While there was interest in population at the international level there were also groups forming in Australia that were dedicated to the issue. Ehrlich helped inspire a wave of interest in Australia relating to population. In the 1970s for example, a group called Zero Population Growth established following a visit to Australia from Ehrlich. The group morphed into Australians for an Ecologically Sustainable Population then Sustainable Population Australia Inc. (SPA). The SPA has some notable patrons including Bob Carr, Ian Lowe, Tim Flannery and Dr Katharine Betts amongst others.

Ehrlich’s ideas in the Population Bomb carried through into groups like the Sustainable Population Australia. The group advocates for a drastic reduction in immigration to ‘zero net migration’ (in line with One Nation’s policy) which means allowing in as many people that leave Australia, immigrants equal emigrants. The Australian Population Research Institute (not to be confused with the Australian Population Association) is one group that is seemingly built on Ehrlich’s proposition that overpopulation is the dominant problem. They conduct social research and advertise how population can be an issue to mobilise politically. They argue:

“Within the Australian left, it is only among sections of the trade union movement that there is any push back against the globalist migration agenda… The TAPRI survey shows that the share of voters in Australia potentially open to persuasion on this issue.”

This approach has leaked into academia as well. Recently a group of prominent scholars advocated for a population target of 15 million in Australia. They argue, seemingly due to an a priori assumption, that national population stabilisation (or reduction) is the raison d’être of sustainability. A conclusion they reach is that because people were most happy (according to a measurement called the genuine progress indicator) in the mid-1970’s then this is the size population ought to be. Their a priori assumption leads them to shoehorning GPI into an argument that commits the fallacy of correlation not causation.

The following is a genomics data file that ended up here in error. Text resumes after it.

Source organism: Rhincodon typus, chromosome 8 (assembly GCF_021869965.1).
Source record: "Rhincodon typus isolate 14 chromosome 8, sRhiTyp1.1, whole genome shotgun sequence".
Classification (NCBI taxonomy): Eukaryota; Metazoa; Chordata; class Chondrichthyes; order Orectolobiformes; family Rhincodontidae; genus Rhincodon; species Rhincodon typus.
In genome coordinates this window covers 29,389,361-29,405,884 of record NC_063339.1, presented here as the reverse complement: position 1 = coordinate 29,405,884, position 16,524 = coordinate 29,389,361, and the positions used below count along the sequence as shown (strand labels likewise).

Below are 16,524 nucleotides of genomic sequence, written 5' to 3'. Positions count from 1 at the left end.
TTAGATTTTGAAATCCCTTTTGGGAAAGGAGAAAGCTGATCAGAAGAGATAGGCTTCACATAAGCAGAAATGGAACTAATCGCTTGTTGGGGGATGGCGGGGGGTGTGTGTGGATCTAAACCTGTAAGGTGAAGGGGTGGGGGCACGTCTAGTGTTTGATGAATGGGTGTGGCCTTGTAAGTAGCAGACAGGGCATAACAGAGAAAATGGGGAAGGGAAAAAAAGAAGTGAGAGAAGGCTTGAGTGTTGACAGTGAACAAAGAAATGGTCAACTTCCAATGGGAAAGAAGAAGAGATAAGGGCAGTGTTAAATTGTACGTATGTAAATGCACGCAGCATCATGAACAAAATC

Despite this continued enthusiasm for Ehrlich’s work however, we must look at it critically. A lot has changed since the 60’s when Ehrlich penned his bombshell. Population growth did look to be exponential engendering a sort of panic at the time, perfectly instilled in the Population Bomb like a time capsule, which had an effect that still resonates. What advocates overlook however is that the global nature of population is nothing like the dire warning in the Population Bomb. They underplay consumption and fail to adjust to a post Ehrlich era where the world is accelerating toward an American lifestyle – something that Ehrlich didn’t properly critique at the time of writing his polemic. 

Advocates also fail to engage with demographic shifts in the Western World. Australia has an aging population and immigration compliments a low fertility rate to avoid a quick structural change in demography that would be destabilising. Australian demographers Peter McDonald and Rebecca Kippen addressed the structural shift in Population Futures for Australia: the Policy Alternatives and the mirage of focusing on population as a panacea:

“A declining population inevitably develops a coffin-shaped age structure and, hence, a substantial momentum for population decline. A declining population would mean a reduction in the size of the labour force as well as an increase in the numbers at older ages.

…From an environmental perspective, a smaller population is not a substitute for an ecologically sustainable future. False hopes that population decline is a realistic option for Australia detract from the need for environmental reform.”

When the Population Bomb was written the world population growth and the fertility rate was at its highest. The global fertility rate was at 5, today it is 2.4 and falling and global population is projected to stabilise by the end of the century. The core issue that Ehrlic was warning people about was a projected population on growth rates, incorrectly assuming it would continue at the same rate causing global collapse as the population increased exponentially toward 60,000,000,000,000,000 people. This reality however is clearly no longer the case.